Although I will say I’ve begun to fall into a comfortable sort of schedule for my workday, complete with break buddies (mainly Temp Guy. Fifteen minutes of making each other crack up in the break room? I’ll take it.), a lunch group (hah. I’m back in high school. But these girls are hilarious.), and a 3 pm realization that there’s still two hours to go, quickly followed by a silent but emphatic plea to the universe to free me from this paper prison. Finally, I’ve gotten the nickname “Team Awesome, Member #1” to stick (I don’t understand it either, but check that off the bucket list), and I have the best cubicle neighbors a girl could ask for.

Along with this happy little bubble of conformity and complacency, there is this need to not lose sight of why I’m working in the first place. Luckily, I haven’t gone so far down the rabbit hole that I am forgetting. Yet. I still smile like a drunkard when I think about NYC, and I can still feel the purpose behind the drive that makes me get up and go to work every morning-the promise that it’ll all be worth it in a few months. Because, after all, George Lass and I do have one pretty important thing separating us-I’ve managed to avoid free-falling plumbing…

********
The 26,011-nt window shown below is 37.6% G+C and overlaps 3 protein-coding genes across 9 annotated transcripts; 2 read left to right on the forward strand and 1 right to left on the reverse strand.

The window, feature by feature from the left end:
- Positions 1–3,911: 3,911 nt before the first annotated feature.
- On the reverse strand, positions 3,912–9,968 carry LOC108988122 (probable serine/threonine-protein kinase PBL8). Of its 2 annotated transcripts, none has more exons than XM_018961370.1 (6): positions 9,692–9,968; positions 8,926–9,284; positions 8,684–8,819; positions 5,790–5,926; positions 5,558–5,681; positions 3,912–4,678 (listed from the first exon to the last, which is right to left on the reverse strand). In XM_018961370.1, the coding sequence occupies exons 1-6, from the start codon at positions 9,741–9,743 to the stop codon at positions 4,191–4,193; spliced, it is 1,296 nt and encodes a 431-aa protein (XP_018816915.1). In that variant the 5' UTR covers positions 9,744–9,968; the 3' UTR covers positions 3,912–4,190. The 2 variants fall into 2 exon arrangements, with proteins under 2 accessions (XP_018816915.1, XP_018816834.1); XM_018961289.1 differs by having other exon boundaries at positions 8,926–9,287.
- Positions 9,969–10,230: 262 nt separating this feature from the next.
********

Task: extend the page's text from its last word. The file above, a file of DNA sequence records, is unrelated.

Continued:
…for now.

The Ever-Glowing, Deadly Dull, Temp Agency Turned Dating Service

There are so many guys here. Yes, this is my first thought as I enter the building where I will be working for the next two months. (Hey. Don’t judge me.  That is exactly what any single, twenty-something girl who hasn’t been on a good date in a while would think when faced with the sheer number of attractive men in one place that I, myself, faced upon entering that prison…I mean fine place of business.) That, and what the hell did I get myself into?